Soccer scandal sees U.S. heavyweight Chuck Blazer fired and rehired, all within hours

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Chuck Blazer, the only American on FIFA’s executive committee, will remain as general secretary of soccer‘s North and Central American and Caribbean (CONCACAF) region despite being fired on Tuesday.

Blazer was dubbed “the whistleblower” by the British media last week after his revelations of alleged bribery by Jack Warner, CONCACAF’s president, and Mohamed Bin Hammam, president of the Asian Football Confederation, led to both men being provisionally suspended by FIFA on Sunday.


Lisle Austin of Barbados, who was elevated to fill in for Warner as head of CONCACAF while investigations continue, tried to remove Blazer from office on Tuesday.

He sent Blazer, 66, a letter stating that he had been “terminated as general secretary of CONCACAF with immediate effect.”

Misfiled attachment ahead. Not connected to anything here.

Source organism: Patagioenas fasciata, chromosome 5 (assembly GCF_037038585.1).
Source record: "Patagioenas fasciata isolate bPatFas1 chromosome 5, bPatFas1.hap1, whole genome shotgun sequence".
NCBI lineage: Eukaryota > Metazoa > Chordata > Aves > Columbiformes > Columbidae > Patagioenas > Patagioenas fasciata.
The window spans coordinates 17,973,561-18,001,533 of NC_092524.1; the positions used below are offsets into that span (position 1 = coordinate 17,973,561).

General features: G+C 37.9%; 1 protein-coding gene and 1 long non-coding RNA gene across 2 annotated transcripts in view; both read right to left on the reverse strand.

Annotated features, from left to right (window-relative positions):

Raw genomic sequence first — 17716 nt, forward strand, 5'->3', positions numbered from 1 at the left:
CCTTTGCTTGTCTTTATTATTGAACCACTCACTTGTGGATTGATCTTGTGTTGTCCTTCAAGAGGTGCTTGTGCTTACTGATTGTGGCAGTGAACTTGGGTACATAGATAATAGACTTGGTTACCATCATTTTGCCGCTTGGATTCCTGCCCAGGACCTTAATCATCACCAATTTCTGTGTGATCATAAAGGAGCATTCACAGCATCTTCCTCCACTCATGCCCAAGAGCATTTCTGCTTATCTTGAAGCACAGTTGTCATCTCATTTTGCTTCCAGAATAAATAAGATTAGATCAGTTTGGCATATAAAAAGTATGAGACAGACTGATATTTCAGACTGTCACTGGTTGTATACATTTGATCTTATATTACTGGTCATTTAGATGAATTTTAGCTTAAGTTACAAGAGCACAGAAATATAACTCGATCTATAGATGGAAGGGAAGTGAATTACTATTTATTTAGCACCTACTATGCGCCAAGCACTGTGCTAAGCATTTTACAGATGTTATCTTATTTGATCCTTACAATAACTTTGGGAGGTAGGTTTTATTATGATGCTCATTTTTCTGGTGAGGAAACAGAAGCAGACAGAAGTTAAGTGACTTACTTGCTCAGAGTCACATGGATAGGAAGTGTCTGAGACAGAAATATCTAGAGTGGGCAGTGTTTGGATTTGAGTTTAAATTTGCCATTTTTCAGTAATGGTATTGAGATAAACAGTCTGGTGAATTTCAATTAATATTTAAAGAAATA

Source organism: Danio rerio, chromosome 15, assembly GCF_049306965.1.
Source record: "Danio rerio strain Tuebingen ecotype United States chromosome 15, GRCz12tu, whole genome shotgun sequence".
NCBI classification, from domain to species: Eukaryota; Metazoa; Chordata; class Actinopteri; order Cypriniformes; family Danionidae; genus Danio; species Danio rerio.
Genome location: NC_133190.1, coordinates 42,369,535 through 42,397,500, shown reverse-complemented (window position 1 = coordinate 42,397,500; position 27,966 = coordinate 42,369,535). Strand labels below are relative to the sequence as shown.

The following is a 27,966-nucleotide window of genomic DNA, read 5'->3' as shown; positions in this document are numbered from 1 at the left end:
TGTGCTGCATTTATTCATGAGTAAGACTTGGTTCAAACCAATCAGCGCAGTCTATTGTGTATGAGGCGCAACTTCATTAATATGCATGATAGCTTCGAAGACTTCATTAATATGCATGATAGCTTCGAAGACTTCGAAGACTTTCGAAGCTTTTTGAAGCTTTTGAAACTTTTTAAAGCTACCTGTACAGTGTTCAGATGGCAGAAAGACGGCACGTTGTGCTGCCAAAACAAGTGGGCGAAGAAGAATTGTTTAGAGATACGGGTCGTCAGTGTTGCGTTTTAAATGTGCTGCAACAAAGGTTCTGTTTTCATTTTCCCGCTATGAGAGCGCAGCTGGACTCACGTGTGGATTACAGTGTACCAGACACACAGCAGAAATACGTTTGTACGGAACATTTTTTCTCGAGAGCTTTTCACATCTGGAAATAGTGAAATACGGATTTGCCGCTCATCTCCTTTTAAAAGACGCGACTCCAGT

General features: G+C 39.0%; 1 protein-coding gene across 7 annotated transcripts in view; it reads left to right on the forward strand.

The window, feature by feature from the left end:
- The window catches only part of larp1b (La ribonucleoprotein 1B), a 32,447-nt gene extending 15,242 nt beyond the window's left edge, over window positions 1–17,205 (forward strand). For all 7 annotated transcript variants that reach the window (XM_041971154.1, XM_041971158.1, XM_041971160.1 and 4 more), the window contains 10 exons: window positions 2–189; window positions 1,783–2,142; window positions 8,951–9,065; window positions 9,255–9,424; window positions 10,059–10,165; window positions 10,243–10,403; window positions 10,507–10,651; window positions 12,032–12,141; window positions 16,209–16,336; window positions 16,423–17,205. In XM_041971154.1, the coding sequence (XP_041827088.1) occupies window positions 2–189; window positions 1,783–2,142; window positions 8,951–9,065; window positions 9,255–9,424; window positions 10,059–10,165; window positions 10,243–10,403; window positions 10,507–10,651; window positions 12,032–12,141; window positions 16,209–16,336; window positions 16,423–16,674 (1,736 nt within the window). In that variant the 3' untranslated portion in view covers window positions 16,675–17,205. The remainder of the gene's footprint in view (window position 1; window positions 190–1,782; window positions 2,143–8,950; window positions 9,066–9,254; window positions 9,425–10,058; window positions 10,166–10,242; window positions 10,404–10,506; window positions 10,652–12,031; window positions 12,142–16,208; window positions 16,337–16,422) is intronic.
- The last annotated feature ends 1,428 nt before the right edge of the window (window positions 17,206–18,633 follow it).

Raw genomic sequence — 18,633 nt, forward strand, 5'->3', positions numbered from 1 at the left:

Austin, a longtime Warner ally, apparently was acting on Warner’s behalf, but put CONCACAF in the peculiar predicament of having to contradict its own leader, albeit an interim one.

Later, CONCACAF issued a statement from its New York headquarters that called Austin’s action “an unauthorized declaration” and overrode it.

“This attempted action was taken without any authority,” the statement said. “Under the CONCACAF statutes, jurisdiction over the general secretary rests solely with the executive committee, which has taken no action.

Chuck Blazer continues as CONCACAF general secretary and with the full authority of his office.”

In an earlier interview with Britain’s Telegraph newspaper, Blazer, a FIFA executive committee member for the last 15 years, had said how tough it was to turn in his own boss, Warner.

“Of course it was difficult,” he said. “But what is more difficult is to ignore the fact attempts were made to suborn members. It really wasn’t a choice. I said to Jack, ‘What are you doing? In 21 years we have never bought a vote.’ Once you have done that, you have let the genie out of the bottle and for any issue people will say, ‘OK, how much are you putting on the table?’”


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-- Grahame L. Jones